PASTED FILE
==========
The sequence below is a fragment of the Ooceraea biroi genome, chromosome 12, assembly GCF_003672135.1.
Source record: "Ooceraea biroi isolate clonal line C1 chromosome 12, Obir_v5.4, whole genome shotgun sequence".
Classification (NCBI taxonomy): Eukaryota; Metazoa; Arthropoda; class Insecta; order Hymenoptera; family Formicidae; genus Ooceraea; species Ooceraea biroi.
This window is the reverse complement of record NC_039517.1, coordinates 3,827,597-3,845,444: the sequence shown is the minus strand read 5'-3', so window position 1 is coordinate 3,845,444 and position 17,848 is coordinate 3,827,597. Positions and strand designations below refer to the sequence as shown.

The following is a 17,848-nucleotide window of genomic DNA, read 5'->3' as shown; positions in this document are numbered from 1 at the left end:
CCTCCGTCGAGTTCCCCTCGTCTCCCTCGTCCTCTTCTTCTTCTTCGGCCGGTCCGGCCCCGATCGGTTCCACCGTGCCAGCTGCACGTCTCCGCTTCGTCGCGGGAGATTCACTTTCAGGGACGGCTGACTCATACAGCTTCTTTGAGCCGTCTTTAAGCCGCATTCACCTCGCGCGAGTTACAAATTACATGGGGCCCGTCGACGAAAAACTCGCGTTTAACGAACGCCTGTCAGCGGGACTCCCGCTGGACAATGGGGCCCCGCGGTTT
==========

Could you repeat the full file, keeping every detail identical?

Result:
The sequence below is a fragment of the Ooceraea biroi genome, chromosome 12, assembly GCF_003672135.1.
Source record: "Ooceraea biroi isolate clonal line C1 chromosome 12, Obir_v5.4, whole genome shotgun sequence".
Classification (NCBI taxonomy): Eukaryota; Metazoa; Arthropoda; class Insecta; order Hymenoptera; family Formicidae; genus Ooceraea; species Ooceraea biroi.
This window is the reverse complement of record NC_039517.1, coordinates 3,827,597-3,845,444: the sequence shown is the minus strand read 5'-3', so window position 1 is coordinate 3,845,444 and position 17,848 is coordinate 3,827,597. Positions and strand designations below refer to the sequence as shown.

The following is a 17,848-nucleotide window of genomic DNA, read 5'->3' as shown; positions in this document are numbered from 1 at the left end:
CCTCCGTCGAGTTCCCCTCGTCTCCCTCGTCCTCTTCTTCTTCTTCGGCCGGTCCGGCCCCGATCGGTTCCACCGTGCCAGCTGCACGTCTCCGCTTCGTCGCGGGAGATTCACTTTCAGGGACGGCTGACTCATACAGCTTCTTTGAGCCGTCTTTAAGCCGCATTCACCTCGCGCGAGTTACAAATTACATGGGGCCCGTCGACGAAAAACTCGCGTTTAACGAACGCCTGTCAGCGGGACTCCCGCTGGACAATGGGGCCCCGCGGTTT